Art Detectives: Miss Mary Hatton by George Romney

We came across this portrait by George Romney, in the Frick Collection purely by chance, and wanted to know more about who the sitter was, so off we disappeared down one of our proverbial rabbit hole in search of more information about her.

Miss Mary Finch Hatton by George Romney, 1788.
Miss Mary Finch Hatton by George Romney, 1788. The Frick Collection

Our first port of call was the Frick itself, who were extremely helpful and sent us all the information they had about the painting. So, exactly who was this enigmatic woman?

We knew that  Dido Elizabeth Belle’s cousin Lady Elizabeth Mary Murray had married into the Finch-Hatton family, but we hadn’t come across this lady within the family, which slightly surprised us, as she would have been somewhere around the same sort of age as both Dido and Elizabeth, perhaps a little older, but not much.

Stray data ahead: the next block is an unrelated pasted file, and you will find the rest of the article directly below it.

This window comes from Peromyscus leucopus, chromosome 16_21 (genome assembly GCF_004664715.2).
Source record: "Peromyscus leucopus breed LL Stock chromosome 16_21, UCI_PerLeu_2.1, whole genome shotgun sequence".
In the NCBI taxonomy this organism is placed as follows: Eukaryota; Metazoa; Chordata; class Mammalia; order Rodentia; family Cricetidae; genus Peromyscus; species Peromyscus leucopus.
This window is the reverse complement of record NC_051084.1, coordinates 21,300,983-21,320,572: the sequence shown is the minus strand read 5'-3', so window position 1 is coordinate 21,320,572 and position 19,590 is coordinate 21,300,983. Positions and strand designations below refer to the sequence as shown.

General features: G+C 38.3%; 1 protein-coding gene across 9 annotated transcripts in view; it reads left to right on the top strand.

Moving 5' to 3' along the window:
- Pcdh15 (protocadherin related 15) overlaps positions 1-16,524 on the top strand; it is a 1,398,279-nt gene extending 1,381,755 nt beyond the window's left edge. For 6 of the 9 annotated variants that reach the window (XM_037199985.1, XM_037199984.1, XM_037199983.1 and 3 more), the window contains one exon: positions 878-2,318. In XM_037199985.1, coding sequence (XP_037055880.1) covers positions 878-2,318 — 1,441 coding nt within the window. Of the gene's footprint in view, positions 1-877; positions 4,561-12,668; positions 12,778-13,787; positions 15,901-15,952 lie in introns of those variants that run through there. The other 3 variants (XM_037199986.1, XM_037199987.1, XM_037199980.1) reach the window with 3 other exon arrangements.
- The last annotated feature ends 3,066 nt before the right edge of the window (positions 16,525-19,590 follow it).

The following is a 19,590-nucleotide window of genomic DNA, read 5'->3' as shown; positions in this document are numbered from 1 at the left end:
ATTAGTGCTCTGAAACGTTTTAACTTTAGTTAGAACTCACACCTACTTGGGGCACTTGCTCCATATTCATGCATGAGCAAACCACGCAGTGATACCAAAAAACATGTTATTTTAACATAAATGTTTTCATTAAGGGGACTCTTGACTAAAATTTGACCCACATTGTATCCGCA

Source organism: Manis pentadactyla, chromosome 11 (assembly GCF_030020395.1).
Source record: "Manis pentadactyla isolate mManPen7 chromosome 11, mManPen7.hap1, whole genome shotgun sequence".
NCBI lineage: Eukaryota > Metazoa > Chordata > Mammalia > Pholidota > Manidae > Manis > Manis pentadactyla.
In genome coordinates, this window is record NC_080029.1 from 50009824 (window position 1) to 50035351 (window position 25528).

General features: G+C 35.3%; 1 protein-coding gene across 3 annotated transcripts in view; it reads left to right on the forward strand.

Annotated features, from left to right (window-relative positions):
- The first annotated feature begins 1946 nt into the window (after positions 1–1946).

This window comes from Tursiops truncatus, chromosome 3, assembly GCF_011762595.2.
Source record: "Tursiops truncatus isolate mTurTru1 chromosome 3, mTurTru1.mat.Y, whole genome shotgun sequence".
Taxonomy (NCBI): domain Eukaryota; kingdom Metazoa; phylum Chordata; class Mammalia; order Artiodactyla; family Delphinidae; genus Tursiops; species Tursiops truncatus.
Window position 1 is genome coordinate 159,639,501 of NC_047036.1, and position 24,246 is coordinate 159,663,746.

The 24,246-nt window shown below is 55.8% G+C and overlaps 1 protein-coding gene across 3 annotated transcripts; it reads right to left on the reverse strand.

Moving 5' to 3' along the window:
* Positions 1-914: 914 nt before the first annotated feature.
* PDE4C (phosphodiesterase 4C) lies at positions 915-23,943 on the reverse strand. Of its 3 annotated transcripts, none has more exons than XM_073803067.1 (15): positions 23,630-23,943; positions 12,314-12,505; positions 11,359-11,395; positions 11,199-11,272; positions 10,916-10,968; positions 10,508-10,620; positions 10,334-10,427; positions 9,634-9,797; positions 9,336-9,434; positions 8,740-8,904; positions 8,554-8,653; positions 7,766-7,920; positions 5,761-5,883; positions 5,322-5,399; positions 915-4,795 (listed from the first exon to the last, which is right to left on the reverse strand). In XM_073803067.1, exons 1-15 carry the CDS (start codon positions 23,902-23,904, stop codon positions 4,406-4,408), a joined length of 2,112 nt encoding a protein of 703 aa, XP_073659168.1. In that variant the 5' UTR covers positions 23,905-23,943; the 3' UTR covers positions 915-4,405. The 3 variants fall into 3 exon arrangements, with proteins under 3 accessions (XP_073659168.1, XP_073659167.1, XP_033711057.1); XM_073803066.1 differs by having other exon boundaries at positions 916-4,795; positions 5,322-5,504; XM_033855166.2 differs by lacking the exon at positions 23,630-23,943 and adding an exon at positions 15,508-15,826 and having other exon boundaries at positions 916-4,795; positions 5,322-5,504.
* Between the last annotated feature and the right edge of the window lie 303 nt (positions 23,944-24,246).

Portrait of Dido Elizabeth Belle Lindsay and her cousin Lady Elizabeth Murray, c.1778. Formerly attributed to Johann Zoffany. Now attributed to David Martin
Portrait of Dido Elizabeth Belle Lindsay and her cousin Lady Elizabeth Murray, c.1778. Formerly attributed to Johann Zoffany. Now attributed to David Martin

Some sources had suggested that the portrait was possibly Lady Elizabeth Murray, but somehow that didn’t seem to fit, we couldn’t see a likeness at all.  There was another suggestion that she was a  different Lady Mary Hatton, the daughter of Daniel Finch-Hatton, 7th Earl of Winchilsea, but it couldn’t possibly be her, as she died in 1761 and the portrait wasn’t painting until 1788, also her appearance confirmed that it had to post-date 1761.

Eventually, we came across a book, Pictures in the Collection of Henry Clay Frick which contained the same portrait and confirmed for us that she was: